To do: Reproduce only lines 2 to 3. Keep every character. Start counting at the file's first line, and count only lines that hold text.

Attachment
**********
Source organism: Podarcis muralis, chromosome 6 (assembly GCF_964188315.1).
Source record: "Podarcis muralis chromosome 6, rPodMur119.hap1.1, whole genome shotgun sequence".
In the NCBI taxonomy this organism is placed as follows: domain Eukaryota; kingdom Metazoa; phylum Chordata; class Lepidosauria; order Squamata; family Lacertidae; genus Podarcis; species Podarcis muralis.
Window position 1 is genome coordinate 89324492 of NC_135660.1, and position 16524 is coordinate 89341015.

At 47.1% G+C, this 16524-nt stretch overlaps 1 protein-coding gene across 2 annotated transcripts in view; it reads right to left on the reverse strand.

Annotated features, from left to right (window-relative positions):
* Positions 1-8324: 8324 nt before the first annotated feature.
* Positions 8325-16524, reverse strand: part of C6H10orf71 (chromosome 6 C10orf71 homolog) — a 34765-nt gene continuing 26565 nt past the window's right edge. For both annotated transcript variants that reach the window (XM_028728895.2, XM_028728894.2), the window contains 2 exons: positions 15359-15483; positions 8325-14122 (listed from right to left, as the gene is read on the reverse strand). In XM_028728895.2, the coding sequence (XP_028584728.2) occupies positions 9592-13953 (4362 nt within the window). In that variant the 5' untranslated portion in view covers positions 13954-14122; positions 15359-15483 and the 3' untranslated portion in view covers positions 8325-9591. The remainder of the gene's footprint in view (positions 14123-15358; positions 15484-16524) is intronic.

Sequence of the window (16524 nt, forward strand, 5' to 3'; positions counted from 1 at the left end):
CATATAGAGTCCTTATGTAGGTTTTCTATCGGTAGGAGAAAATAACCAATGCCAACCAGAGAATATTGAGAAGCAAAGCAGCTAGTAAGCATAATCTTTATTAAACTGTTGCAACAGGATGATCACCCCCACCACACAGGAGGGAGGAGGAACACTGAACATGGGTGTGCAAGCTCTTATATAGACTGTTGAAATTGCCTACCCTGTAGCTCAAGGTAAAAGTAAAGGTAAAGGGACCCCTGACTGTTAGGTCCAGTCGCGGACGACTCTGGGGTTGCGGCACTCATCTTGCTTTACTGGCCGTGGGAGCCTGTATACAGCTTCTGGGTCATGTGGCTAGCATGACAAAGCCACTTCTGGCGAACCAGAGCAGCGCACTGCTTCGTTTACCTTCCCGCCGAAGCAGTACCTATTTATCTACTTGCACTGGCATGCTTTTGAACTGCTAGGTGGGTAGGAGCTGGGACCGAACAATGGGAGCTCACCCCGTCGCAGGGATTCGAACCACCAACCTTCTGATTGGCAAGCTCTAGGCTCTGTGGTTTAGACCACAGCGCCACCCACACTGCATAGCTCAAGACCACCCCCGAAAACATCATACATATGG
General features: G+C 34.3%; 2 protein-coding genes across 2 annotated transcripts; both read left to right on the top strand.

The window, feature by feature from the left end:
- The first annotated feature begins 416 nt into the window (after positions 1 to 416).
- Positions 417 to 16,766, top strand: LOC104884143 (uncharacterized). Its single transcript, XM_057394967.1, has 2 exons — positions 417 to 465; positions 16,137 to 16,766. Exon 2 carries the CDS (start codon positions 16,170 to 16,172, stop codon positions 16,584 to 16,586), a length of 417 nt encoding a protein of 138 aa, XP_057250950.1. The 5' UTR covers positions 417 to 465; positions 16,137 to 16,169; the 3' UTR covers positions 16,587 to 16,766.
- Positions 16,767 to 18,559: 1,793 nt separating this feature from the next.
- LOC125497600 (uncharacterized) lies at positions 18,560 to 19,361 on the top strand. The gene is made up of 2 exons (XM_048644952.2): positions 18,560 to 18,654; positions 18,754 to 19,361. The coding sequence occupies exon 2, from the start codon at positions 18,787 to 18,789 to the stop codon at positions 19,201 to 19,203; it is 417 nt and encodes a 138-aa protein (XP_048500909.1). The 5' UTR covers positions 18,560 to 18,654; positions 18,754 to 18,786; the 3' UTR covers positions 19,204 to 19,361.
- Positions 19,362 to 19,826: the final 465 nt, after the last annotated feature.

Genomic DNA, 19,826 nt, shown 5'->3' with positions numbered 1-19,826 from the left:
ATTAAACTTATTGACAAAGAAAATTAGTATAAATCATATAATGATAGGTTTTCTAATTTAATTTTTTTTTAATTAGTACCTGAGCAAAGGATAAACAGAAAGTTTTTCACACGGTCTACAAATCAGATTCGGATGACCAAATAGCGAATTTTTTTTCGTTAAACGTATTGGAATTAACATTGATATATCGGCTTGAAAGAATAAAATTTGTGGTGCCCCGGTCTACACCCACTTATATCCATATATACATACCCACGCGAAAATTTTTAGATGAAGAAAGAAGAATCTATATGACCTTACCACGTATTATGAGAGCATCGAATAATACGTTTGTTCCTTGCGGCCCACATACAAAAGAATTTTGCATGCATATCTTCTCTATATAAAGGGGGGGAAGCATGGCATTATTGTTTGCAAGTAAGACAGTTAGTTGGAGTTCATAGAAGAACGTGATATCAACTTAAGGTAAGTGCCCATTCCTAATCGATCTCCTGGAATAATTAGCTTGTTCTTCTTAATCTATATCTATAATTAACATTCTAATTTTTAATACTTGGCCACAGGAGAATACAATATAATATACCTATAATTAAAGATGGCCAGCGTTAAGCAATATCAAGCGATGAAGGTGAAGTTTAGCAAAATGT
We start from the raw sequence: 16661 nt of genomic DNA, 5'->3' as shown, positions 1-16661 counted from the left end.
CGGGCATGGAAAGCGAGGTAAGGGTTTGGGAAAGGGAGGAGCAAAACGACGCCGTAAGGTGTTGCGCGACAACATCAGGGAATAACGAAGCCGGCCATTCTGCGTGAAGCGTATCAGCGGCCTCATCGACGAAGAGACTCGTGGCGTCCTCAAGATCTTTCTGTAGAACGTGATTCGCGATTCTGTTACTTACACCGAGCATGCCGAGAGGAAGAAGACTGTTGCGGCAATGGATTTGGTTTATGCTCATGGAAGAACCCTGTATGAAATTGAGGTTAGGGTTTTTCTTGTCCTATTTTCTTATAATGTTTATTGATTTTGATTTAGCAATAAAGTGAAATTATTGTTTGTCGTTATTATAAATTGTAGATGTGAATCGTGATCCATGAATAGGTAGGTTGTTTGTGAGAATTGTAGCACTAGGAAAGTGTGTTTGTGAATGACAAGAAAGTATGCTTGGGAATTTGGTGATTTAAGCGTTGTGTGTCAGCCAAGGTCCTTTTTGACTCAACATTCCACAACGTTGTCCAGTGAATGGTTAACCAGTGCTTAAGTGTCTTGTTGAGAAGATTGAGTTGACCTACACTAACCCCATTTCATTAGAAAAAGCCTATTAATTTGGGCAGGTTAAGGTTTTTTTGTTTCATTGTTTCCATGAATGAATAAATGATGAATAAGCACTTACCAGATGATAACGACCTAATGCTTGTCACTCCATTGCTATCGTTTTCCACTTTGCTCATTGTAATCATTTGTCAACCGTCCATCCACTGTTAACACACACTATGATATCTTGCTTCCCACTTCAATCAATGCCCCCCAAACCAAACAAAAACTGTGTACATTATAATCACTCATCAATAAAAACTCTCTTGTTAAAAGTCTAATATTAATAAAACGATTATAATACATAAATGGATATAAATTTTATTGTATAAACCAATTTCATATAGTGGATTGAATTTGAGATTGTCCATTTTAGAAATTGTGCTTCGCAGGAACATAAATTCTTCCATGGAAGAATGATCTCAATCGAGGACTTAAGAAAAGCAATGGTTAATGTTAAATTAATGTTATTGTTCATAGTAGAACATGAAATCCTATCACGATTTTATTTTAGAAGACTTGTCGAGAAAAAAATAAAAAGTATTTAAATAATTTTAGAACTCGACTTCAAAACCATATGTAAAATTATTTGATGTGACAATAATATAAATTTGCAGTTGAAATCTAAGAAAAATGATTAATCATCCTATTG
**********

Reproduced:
Source record: "Podarcis muralis chromosome 6, rPodMur119.hap1.1, whole genome shotgun sequence".
In the NCBI taxonomy this organism is placed as follows: domain Eukaryota; kingdom Metazoa; phylum Chordata; class Lepidosauria; order Squamata; family Lacertidae; genus Podarcis; species Podarcis muralis.